Prescription Writing 101

So this is critical. When your clinic gets crazy busy and your preceptor leans over and says “write out a prescription for… ” you better not have a deer in the headlights look (like I’m sure I did the first couple times). Granted, while there is a universal system in place for writing out prescriptions via old school pen & script pad, most major hospitals have upgraded to electronic prescriptions. However, if you’re going to work in a family medicine clinic, older private practice and especially psychiatry, welcome back to the stone ages. So here’s my quick guide to drafting your first script like a champ and not being one of “those” meds students.

First, make it your mission upon entering a new practice to study a completed prescription. Everything from formatting to most critically, location of the pad itself! Sounds obvious right? Wrong. When the clinic gets busy and your preceptor asks you to be his scribe, if you don’t even know where the script pad is, game over. You’ve lost your chance to be helpful and the job’s immediately been given to someone else. Don’t let that happen. Furthermore, when the attending drafts up a new prescription don’t let yourself be passive and your brain go to sleep. I know mine does. Predict what he’s going to write next and be mindful as to where everything is going, line-by-line. Format is key. One incorrectly placed word/number and that paper will be ripped from your hands and shredded before you even know what happened.

Here’s what a basic script should look like:
script_errors_Example31.jpg

Now let’s go line by line to make you the prescription writing machine!

  • Top: Patient’s full name & D.O.B.
  • Line 1:
    • Medication name. THIS MUST BE SPELLED CORRECTLY. If I’m even 1% uncertain I simply bust out my phone, drop the name in google, make sure it’s perfect and move right alone.
    • Strength. Some drugs have 2 active components (like listed above). Ex: Vicodin is a combination of hydrocodone and acetaminophen, starting at 5mg & 300mg which increase. My prescription would read “Vicodin 5/300mg.
  • Line 2:
    • How many pills should be taken at one time. This is written interestingly. The world of pharmacology is a combination of traditional Latin and unique tricks to eliminate potential errors. First, start with the word “Sig“. This is Latin for signetur, basically means you’re instructions to the patient. Next, you will use something similar to roman numerals with corresponding dots. Take one pill? Capital “T” with one dot overhead. Take 2? Capital “T” but with 2 vertical bars with 2 dots, ect.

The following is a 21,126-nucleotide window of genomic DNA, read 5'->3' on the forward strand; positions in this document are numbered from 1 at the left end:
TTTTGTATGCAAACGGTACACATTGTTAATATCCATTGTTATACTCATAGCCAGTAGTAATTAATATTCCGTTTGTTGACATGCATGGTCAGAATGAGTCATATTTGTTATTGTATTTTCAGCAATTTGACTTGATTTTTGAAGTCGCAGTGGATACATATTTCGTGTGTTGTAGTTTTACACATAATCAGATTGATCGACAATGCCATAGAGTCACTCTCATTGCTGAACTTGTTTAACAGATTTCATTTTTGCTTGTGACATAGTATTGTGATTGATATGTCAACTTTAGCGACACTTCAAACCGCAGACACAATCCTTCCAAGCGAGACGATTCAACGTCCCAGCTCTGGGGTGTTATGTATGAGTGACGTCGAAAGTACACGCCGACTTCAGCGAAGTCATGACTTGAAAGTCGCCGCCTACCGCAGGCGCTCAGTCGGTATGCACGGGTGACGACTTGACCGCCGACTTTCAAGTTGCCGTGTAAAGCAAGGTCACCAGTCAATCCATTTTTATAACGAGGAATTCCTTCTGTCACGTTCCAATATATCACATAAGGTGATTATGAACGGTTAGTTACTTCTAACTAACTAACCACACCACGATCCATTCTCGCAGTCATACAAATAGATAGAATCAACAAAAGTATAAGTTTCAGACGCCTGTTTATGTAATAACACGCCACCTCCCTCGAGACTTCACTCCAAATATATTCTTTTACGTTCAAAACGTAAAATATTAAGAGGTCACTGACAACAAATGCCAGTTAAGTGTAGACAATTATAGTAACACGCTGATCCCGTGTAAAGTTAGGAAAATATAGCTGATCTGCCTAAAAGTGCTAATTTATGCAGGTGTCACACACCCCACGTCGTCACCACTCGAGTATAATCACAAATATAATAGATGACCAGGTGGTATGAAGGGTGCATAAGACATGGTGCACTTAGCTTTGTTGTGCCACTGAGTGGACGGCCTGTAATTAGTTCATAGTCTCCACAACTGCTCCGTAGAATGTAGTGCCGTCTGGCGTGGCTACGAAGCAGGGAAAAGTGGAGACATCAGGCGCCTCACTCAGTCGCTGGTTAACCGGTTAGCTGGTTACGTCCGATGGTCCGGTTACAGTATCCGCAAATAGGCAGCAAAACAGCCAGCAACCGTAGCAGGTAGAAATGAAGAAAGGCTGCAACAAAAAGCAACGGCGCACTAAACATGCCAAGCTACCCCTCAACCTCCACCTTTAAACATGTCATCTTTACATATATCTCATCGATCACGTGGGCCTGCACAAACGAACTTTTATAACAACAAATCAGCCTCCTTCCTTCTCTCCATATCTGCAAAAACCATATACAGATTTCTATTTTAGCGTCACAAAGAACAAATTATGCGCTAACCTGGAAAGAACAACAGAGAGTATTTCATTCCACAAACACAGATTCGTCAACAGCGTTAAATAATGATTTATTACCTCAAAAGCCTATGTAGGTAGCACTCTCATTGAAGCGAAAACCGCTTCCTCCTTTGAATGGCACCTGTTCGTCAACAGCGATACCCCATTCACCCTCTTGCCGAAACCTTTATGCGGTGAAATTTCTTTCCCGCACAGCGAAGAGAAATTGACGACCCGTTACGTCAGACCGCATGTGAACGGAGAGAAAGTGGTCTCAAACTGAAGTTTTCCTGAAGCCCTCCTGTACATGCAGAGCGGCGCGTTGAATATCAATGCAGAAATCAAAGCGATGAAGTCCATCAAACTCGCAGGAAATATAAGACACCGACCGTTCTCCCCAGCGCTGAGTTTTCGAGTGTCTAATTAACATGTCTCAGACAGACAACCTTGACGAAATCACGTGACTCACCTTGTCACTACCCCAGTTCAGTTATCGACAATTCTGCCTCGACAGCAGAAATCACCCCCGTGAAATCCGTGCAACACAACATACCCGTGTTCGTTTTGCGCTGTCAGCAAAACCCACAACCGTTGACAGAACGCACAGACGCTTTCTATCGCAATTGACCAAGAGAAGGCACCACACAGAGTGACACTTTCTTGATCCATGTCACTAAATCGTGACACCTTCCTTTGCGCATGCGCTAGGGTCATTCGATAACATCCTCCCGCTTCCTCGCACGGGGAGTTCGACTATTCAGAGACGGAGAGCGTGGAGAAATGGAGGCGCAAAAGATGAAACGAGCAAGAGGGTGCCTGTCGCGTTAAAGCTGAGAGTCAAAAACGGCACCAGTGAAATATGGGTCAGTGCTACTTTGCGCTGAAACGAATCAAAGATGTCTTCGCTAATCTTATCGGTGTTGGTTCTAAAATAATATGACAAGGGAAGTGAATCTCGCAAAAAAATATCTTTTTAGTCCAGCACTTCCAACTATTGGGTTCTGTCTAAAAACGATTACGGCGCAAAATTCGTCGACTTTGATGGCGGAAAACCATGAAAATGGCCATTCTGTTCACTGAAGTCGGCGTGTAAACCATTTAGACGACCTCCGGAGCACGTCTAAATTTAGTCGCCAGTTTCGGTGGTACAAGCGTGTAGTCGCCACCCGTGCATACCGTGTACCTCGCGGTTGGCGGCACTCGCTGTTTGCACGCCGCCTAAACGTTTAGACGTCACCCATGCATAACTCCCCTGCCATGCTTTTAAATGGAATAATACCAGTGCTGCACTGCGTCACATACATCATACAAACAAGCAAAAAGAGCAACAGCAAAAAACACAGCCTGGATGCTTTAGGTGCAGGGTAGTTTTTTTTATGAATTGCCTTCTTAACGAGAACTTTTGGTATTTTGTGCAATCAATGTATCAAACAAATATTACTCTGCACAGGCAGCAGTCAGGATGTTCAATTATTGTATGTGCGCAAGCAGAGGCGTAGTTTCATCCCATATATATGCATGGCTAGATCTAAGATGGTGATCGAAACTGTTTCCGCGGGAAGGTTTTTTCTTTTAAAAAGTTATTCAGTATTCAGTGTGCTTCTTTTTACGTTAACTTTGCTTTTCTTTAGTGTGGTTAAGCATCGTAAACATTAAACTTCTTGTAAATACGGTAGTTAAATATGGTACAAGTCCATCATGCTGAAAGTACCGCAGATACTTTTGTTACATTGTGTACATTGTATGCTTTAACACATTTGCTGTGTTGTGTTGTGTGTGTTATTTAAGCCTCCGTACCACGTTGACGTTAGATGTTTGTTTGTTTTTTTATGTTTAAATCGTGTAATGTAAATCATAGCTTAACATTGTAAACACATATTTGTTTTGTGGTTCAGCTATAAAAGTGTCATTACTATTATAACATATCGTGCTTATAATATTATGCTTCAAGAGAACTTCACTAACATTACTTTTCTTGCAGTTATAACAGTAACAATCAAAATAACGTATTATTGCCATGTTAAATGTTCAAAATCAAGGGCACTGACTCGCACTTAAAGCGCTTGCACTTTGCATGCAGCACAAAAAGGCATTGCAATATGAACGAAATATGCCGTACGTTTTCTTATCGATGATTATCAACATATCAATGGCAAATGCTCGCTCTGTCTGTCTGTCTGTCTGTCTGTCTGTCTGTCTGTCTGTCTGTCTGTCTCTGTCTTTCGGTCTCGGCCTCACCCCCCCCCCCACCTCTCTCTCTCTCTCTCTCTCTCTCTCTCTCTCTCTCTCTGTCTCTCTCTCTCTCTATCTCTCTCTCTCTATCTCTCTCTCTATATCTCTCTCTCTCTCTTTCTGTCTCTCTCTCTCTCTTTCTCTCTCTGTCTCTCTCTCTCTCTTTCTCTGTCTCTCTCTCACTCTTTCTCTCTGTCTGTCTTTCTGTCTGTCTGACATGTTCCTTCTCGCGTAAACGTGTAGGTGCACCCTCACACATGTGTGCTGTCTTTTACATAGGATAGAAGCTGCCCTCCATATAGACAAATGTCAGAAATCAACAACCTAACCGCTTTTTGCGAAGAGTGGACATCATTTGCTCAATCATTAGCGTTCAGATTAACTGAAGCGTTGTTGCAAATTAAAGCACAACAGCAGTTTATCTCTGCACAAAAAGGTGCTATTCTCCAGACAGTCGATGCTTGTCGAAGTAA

• Via which route. “PO” is Latin again for “by mouth”.
    • How often. Two basic options here: “PRN” simply means “as needed”, while “Q” stands for every & “H” stands for hours. So you want your patient to take the medication every 6 hours, write “Q6H”.
    • Reason for the prescription. You’ve seen your grandmother’s medicine cabinet, right? There’s a million drugs in there. You want your patient to be able to refer back to a medication at any time and know exactly why she got it and take it for that reason only. Ex: Sig: T (dot) PO Q6H for arm pain.
  • Line 3:
    • How many pills should they receive. It’s simple math time! Basically, you want your patient covered for a predetermined number of days in the event they take the medication exactly as prescribed. Want their pain covered for 5 days? Well if they’re popping 2 pill every 6 hours, with 24 hours in a day, they’ll need 40 pills. This is written as “Disp. #“, followed by the number. Simple. Importantly, you must additionally Spell out the number dispensed so no alterations can be made. Say you write down “20” but your maniacal patient adds a zero? Now you’ve technically ordered 200 tablets and you as the prescriber is in big doo-doo. Thank you “pharmacy gods” for being smart. Two side notes: Some docs move quickly and have no time for math. They’ll write “QS” and move right along. It stands for “quantity sufficient”, meaning they want the pharmacist to determine how many pills the patient needs via their above instructions. Personally, I like doing the math myself but that may change after writing my 1,000th prescription. Second: sometimes there is a checkbox on the side estimating an average of how many pills to dispense. Select the appropriate box and cross out the other options ON BOTH SIDES, again, eliminating any potential alterations. Ex: Disp. # 40 (forty)
  • Line 4:
    • Refills. If there’s a pre-provided list of numbers simply check yours and cross out the others.
  • Bottom: Your attending’s scribbly signature and today’s date.

Here’s my example:

Script.png

A couple interesting points I’ve picked up along the way:

  • There is no such thing as narcotic refills. You need a refill? You must come in and be reexamined by a physician and a new prescription is written. HOWEVER, there is one way around this I’ve seen physicians do: future date your prescription. Have the order filled 30 days after todays visit. That way the patient can’t fill it now and their current order will be consumed by then. Not sure how I feel about this one.
  • Only give your patient one variability. Never say “take 1-2 pills every 4-6 hours”. They could take that, AS PRESCRIBED, anywhere from 1 pill every 6 hours to 2 every 4. Huge difference!

Hope this helps. If you want to go bug-wild with abbreviations feel free to check out this website. Enjoy!

Image Credit: [1, 2, 3]

Editor: MDL

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